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Dr. Natalie Watson-Singleton, Ph.D.; Daily Habits to Jump-Start Your New Year and Eliminate Stress

January 2018

natalie Watson-SingletonAccording to the American Psychological Association’s 2017 report “Stress in America: The State of Our Nation,” Americans are stressed about money, work and the future of the nation. When you add the stressors of the holiday season into the mix, Natalie Watson-Singleton, Ph.D., says the health and well-being of many Americans can be affected.

Dr. Watson-Singleton is a psychology professor at Spelman College. She recently received a one-year subaward through a Small Business Innovation Research grant with IRIS Educational Media from the National Institutions of Health. The project entitled “Culturally Responsive Stress Reduction: A Mobile Mindfulness Application to Support Health Promotion for African Americans” is designed to create a mHealth mobile app to encourage accessibility of the health solution as well as frequency of use by aligning app content with the personal and social values of the user.

Dr. Watson-Singleton is often referred to as a clinical-community psychologist because of her commitment to affecting change at both the individual-level and the community-level. Her passion is reflected in her teaching, scholarship and clinical-community work.

Dr. Watson-Singleton’s current research focuses of mindfulness and how its benefits can be used to reduce stress. Mindfulness is the practice of paying attention to the present moment. The process has been associated with numerous health benefits, including improved sleep quality and reduced stress.

 “Mindfulness is important because it allows us to fully participate in the present moment; the conversation we’re having, the book we’re reading, or the song we’re listening to,” said Dr. Watson-Singleton. “Fully participating in the present moment enhances our sense of connectedness to the people and world around us. Also, paying attention to the present moment reduces our tendency to overexert our mental energy fixating on the past or worrying about the future.”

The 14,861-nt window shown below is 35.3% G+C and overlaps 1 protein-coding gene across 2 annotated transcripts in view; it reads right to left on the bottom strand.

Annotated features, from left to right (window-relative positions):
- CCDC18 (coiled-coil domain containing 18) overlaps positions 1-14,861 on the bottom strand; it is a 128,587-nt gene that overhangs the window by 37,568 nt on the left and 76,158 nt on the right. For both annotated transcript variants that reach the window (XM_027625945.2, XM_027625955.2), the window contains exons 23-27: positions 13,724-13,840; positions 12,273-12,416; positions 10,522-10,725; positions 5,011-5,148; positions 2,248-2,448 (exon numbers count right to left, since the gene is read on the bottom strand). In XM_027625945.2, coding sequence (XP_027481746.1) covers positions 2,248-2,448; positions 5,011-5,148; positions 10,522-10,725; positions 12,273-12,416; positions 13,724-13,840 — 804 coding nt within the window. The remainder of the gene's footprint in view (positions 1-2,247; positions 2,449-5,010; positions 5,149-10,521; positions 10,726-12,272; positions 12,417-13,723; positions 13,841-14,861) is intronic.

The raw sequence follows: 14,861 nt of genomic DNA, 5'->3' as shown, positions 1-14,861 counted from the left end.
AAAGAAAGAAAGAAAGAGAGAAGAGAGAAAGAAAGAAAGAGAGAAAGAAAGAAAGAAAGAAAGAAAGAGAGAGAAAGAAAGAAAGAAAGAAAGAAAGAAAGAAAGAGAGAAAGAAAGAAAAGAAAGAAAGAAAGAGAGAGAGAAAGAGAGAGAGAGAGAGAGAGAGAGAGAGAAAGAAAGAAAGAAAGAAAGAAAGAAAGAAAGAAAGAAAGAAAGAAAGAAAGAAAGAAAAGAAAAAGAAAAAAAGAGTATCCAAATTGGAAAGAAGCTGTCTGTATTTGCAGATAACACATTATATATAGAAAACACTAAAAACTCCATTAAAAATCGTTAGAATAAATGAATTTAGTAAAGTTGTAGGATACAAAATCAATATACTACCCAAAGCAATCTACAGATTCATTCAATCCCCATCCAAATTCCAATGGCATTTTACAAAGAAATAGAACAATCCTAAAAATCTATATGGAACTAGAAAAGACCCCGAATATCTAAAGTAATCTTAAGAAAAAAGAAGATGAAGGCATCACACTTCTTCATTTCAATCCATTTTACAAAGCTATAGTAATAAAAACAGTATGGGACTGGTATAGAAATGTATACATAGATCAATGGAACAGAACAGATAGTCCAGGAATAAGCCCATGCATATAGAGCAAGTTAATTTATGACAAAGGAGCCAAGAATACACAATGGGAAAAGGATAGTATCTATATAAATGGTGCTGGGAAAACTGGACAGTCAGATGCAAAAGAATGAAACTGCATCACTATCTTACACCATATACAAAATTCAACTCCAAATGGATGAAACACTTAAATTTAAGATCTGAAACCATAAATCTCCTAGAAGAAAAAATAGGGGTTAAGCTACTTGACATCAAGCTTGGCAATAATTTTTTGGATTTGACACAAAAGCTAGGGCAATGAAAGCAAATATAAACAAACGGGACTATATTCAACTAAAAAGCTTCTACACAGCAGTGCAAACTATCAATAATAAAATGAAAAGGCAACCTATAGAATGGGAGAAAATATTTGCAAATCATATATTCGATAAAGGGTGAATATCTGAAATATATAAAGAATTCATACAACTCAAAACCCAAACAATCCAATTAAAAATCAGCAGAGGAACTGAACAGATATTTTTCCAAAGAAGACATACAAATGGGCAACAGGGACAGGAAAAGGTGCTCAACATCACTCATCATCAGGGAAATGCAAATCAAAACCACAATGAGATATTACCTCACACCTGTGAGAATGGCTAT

Dr. Watson-Singleton has developed three simple tips that can be incorporated into your daily routine to jump-start your New Year and eliminate stress.

•    Take time to breathe – Simply shifting your attention to your breathing can be a way to center yourself when you are feeling stressed or tense. Research suggests that when we feel stressed, we can forget to breath, increasing our stress levels. When we pay attention to our breath, we allow it to anchor us to the present moment, ultimately fostering a sense of calm and relaxation. You can simply notice the natural flow of your breathing or practice the 4-4-8 breathing technique. For this technique, inhale for four counts, filling your lungs up completely. Then, hold your breath for four counts and slowly exhale for eight counts. Repeat this 3-5 times.

•    Re-connect with your values – During the holiday season, it is easy to get caught up in the pressure to attend multiple holiday parties, buy numerous gifts, and spend time with many different family members and friends. Yet, external pressures rather than personal values may drive these expectations. To minimize holiday stress, take the time to identify what is most important to you and rank these values in order of importance. Then make choices that align with those values, prioritizing the values of greater significance. For example, sharing quality time with close friends and family may mean cutting back on hours spent holiday shopping and engaging in self-care may mean foregoing a holiday party or two.

•    Be kind to yourself – The holidays are wrought with pressure to do everything and see everyone. When we are unable to keep up, we may judge ourselves as a “bad friend” or “bad family member.” This can lead to negative self-talk, which can adversely impact our mood. Overtime these negative thoughts and judgments can tear down our self-esteem. One way to combat this tendency to be kind to ourselves and let go of these judgments when they arise in our mind. We can replace these judgments with phrases like, “In this moment I have done enough and I am enough.”

Dr. Watson-Singleton received her Ph.D. in clinical/community psychology from the University of Illinois, Urbana-Champaign. She completed her clinical psychology pre-doctoral internship at Emory University in the Department of Psychiatry and Behavioral Sciences.

Dr. Watson-Singleton teaches several courses including Abnormal Psychology, Theories and Techniques of Counseling, Theory of Psychometric Instruments, and Black Women, Trauma, and Intervention.

Dr. Watson-Singleton can provide perspective on the following topics: mindfulness, health disparities, work-life balance, stress, depression, and mental health.

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